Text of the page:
BAM, Bilfinger and Strabag subsidiary Ed. ZÃ¼blin have agreed to pay €200m each to the City of Cologne to settle liabilities arising from the fatal collapse of the city’s municipal archive building in March 2009.
The building, which housed records going back to the Middle Ages, disintegrated while a joint venture of the three companies (BAM was represented by its subsidiary Wayss & Freytag Ingenieurbau) were working on a section of a metro line underneath.
Two people in adjacent residential buildings died in the collapse, which is estimated to have cost the city €1.1bn.
Nine years later, in January 2018, five defendants went on trial for negligent homicide over the catastrophe: two from the construction management department of the city’s transport operator KVB, and three from the construction joint venture.
The ten-month trial resulted in a suspended sentence for one KVB employee, with the others being acquitted.
The judge hearing the case said that the collapse was caused by a faulty slurry wall in the metro line works, but arguments over the liabilities of the construction JV dragged on.
Cologne City Council approved the €600m out-of-court settlement on Monday, 29 June.
It commits the JV members to complete the underground works at their expense and make a space for a future memorial.
Strabag welcomed the settlement.
"In view of the extremely complex issue regarding the cause of the damage, which has kept all involved parties occupied for more than 11 years and would probably have kept them occupied for another 10 to 15 years, and after intensive consideration of all options, we consider the agreement reached to be reasonable – not only for all project participants but also for our shareholders," said Strabag chief executive Thomas Birtel.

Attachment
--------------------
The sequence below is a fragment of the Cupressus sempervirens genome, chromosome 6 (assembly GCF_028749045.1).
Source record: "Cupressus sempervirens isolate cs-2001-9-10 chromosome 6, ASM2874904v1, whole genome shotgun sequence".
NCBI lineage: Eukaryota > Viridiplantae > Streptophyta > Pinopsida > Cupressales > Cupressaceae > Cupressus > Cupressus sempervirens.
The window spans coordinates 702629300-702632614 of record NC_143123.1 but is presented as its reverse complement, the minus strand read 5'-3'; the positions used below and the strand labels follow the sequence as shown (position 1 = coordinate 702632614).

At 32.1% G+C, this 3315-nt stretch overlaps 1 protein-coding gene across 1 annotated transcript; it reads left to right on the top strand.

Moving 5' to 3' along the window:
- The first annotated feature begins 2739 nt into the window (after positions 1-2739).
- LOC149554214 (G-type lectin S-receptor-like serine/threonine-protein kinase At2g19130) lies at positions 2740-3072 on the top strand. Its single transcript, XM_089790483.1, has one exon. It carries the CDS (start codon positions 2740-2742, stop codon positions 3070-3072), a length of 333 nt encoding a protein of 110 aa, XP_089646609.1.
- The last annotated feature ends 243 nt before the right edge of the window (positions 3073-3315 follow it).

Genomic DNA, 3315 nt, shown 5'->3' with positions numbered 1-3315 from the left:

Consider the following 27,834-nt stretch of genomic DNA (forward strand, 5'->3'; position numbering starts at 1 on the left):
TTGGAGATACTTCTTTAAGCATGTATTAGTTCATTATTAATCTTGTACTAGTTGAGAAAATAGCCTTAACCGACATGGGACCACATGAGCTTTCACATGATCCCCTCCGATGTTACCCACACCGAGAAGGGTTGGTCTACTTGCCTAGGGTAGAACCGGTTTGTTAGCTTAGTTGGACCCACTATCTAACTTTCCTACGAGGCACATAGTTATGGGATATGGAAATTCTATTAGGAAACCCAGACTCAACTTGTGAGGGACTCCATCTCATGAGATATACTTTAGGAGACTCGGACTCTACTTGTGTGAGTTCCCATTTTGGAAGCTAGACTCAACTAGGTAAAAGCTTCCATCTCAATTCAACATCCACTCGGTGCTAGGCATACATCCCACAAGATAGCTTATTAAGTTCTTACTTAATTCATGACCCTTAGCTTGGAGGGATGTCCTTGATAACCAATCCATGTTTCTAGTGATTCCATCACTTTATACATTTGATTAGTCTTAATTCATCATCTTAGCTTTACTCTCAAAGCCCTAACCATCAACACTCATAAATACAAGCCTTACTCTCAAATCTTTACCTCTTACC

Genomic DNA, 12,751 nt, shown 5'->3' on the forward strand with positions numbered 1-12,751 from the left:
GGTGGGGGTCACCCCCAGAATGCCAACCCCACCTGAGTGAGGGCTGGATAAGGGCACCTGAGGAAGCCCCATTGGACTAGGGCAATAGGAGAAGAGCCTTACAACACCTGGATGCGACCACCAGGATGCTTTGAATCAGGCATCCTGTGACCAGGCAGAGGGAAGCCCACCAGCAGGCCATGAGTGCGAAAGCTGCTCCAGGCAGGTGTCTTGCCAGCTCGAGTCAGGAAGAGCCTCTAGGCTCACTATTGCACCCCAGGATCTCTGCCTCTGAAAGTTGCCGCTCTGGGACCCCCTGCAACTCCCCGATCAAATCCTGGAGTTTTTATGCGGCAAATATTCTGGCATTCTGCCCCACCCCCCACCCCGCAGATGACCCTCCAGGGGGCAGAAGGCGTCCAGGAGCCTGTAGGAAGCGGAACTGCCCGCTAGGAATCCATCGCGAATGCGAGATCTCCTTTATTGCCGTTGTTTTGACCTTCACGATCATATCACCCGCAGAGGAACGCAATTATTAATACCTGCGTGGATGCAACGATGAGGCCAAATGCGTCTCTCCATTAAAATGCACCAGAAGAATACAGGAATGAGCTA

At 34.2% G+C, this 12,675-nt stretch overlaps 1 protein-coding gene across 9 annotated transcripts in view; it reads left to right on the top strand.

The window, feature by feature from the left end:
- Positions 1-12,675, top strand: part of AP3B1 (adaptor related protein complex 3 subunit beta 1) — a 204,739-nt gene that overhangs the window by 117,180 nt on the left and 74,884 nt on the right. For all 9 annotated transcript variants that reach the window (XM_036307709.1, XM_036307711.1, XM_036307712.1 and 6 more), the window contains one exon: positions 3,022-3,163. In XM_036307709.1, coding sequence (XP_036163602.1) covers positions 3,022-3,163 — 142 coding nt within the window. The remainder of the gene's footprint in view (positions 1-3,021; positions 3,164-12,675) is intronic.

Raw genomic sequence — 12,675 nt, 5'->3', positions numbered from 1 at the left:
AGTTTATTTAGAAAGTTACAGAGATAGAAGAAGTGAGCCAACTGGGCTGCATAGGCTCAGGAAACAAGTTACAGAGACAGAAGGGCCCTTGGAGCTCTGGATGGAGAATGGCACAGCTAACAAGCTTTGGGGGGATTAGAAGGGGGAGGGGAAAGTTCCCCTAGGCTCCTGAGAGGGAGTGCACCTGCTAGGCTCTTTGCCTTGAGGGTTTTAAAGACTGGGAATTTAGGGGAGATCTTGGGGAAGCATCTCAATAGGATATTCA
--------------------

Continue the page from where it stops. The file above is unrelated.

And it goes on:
He added: "The time has come to draw a line under the past and to focus on the challenges facing us in these difficult times. Still, the third of March 2009 will remain a deeply tragic day that we will never forget."
Strabag and Bilfinger said their insurance would cover the payout, but BAM said an insurance shortfall meant it would take an exceptional charge in the 2020 accounts for approximately €40m.
Mayor of Cologne Henriette Reker said the settlement would heal "a gash in the city".
"I support the settlement because otherwise we would have postponed the reconstruction underground and also above ground for an indefinite time and legal procedures hinder the further development," she said.
"In addition to the further development of the north-south light rail system, we can thus financially secure the task of restoring the archives for the generations as well as refinance the costs of the new building for the historical archive borne so far solely by the city of Cologne in these difficult financial times. The collapse changed the city. That will stay. But we are now focusing on the specific design of the future."
Image: One of the first pictures taken after the collapse of Cologne City Archives (Frank Domahs/http://www.domahs.de/CC BY-SA 3.0)